Your question about how the other editor handles this got me wondering, so I checked it out. On the bright side, what I found simplifies my explanation of what I wanted to see happen, but it also made it pretty clear that, at least the way it handles this situation, ME does not do it.
The other editor has two options: Tab Stop Value and Insert Spaces. The former controls the spacing of all tab characters whether they are entered via the <Tab> key or already exist in a file. The latter is used when the equivalent of ME’s Tab Expand/Expand to Spaces option is set. So you would not be able to interpret existing tab characters as X number of spaces and insert new tab characters as a different number of spaces. I didn’t mean to imply that this is what I wanted, but it seems that I did anyway. Since I always used the expand tabs to spaces option on the old editor and it did what I wanted I never paid much attention to how those options were actually being used by that other editor. I guess I should add that the Insert Spaces option is implemented like a tab stop (i.e. if Insert Spaces = 4 and the cursor is at column 2, pressing <Tab> results in two spaces, not four), so I can’t just set tab stops to 8 spaces in ME and map <Tab> to a macro that blindly inserts 4 spaces.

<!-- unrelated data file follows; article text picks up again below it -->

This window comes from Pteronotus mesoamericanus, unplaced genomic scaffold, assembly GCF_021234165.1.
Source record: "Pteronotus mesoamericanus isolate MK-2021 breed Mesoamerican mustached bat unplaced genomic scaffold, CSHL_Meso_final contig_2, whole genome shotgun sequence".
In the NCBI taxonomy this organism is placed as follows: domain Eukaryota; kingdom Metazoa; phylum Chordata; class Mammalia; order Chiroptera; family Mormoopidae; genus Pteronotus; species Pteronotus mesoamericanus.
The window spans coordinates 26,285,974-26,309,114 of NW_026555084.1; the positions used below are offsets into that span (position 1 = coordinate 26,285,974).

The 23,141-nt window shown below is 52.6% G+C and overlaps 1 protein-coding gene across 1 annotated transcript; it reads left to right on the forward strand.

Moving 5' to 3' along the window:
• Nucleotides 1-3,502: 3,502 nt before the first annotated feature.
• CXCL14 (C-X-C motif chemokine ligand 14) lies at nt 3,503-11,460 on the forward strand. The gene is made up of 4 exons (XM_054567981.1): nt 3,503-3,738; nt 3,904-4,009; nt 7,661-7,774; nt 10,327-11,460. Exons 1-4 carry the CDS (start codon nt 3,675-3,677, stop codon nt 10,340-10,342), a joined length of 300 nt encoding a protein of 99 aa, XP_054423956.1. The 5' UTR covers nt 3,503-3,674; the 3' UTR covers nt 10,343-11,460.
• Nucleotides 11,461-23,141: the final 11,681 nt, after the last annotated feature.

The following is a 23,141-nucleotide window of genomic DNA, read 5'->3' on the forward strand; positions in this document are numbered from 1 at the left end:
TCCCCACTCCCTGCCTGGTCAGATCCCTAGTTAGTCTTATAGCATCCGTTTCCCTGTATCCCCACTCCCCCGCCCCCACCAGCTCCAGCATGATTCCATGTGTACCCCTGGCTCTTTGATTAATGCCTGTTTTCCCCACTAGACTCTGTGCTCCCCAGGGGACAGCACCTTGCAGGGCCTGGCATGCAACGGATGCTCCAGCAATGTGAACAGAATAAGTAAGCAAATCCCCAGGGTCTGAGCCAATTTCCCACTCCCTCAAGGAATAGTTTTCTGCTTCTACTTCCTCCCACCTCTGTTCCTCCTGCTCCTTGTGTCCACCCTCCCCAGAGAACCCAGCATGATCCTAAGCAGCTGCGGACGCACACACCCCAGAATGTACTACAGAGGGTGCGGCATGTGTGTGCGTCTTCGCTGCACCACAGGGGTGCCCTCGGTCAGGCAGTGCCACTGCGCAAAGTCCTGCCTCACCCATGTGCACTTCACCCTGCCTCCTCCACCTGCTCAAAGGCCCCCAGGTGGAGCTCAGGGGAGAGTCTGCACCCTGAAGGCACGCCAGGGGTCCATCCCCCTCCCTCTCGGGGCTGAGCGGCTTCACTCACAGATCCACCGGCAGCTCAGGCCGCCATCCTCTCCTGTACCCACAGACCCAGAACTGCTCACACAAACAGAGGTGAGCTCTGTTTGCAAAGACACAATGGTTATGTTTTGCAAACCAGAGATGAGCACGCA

My comment about tab stops being generally accepted as 8 spaces comes from the historical hard coding of 8 space tabs by printers not the context of a language. If you’re interested, I dug up a Widipedia entry (http://en.wikipedia.org/wiki/Tab_key). My problem comes from our coding standards which require tab characters to be 8 spaces but indents have to be 4 spaces. Following these rules, I find a lot of files where 3 levels (=12 spaces) of indents is achieved by entering one Tab character and 4 spaces. This line in ME appears as if it is only indented 2 levels (=8 spaces) when the tab stop value is 4.
I hope this clarifies things. Maybe someone can offer up a solution since it appears my question has turned into feature request.